“From July 1915, The Date Of Its Formation At Cape Town, To The 11th November 1918, when “Cease Fire!” Sounded At Lesdain, On The Escault Canal, Near Turnai, Belgium”
The 71st Transvaal Siege Battery had served in the German South West Africa campaign as No3 Battery of the SA Heavy Artillery (one of five Btys of that Regt). In 1915 the title was changed to 71st (South African) Siege Battery, Royal Garrison Artillery and the unit moved to England and then to the Western Front. Although it was during that period an element of the British Army, The Battery kept its South African identity and the men continued to wear South African gunner cap badges. This history chronicles in commendable details its activities from April 1916 onwards in the major actions of the following two years.- Ypres, the Somme, the Ancre, Bullecourt, Menin Road, Lens, Cambrai, La Bassee, the Lys, and the final Allied advance to the Armistice in the autumn of 1918.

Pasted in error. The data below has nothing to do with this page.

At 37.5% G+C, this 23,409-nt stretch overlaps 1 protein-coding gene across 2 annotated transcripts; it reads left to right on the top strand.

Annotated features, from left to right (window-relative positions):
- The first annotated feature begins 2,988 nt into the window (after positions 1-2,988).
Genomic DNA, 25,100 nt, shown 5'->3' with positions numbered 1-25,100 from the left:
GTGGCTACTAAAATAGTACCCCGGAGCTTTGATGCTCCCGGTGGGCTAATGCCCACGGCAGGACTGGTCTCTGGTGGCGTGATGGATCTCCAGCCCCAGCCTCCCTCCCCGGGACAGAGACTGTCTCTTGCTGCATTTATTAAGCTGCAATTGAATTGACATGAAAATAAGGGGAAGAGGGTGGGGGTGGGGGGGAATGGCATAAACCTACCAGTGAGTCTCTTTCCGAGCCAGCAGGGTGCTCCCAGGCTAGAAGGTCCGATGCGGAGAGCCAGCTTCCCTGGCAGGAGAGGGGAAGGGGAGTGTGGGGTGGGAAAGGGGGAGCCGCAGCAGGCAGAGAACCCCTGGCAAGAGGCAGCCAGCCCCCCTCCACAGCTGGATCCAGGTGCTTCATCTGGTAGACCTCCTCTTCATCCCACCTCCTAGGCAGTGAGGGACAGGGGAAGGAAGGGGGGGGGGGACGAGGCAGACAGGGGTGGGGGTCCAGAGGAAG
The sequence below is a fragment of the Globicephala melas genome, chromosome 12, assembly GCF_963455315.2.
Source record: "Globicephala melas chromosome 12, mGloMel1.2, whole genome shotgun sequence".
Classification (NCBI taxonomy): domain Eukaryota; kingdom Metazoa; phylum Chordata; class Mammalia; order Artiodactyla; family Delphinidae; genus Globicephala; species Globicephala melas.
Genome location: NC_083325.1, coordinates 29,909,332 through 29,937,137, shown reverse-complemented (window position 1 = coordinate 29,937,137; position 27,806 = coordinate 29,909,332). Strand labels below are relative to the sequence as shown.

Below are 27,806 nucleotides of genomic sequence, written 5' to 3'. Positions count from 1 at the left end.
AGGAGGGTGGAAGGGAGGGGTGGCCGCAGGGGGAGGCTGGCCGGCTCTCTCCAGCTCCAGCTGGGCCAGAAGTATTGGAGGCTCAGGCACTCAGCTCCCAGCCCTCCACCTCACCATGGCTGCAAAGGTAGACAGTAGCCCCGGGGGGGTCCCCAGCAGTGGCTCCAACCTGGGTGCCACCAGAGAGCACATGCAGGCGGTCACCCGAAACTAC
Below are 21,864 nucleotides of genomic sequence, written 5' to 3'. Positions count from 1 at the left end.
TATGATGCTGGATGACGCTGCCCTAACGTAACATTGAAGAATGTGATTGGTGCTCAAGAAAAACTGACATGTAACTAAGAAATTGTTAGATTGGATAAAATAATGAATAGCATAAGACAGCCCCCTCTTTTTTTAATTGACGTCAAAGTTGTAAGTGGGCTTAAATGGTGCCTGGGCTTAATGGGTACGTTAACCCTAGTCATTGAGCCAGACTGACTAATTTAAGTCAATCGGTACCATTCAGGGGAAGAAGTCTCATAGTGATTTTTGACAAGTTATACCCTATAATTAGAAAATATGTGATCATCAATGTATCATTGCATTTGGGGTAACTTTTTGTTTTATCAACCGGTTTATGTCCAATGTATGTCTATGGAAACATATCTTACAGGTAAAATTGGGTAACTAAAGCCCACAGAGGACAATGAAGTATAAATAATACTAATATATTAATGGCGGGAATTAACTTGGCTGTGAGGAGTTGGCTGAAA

Appendices, Roll of Honour (incomplete), Honours and Awards, list of officers and senior NCOs,unit nominal roll, diary of movements and locations complete this very scarce (in its original printing) regimental history.
HISTORY OF THE 71st SIEGE BATTERY SOUTH AFRICAN HEAVY ARTILLERYFrom July 1915 to The 11th November 1918
A fine and detailed unit history of a battery that kept its South African identity on the western front in the Great War during which it served at Ypres, the Somme, Bullecourt, Cambrai, on the Lys and in the final Allied advance of 1918.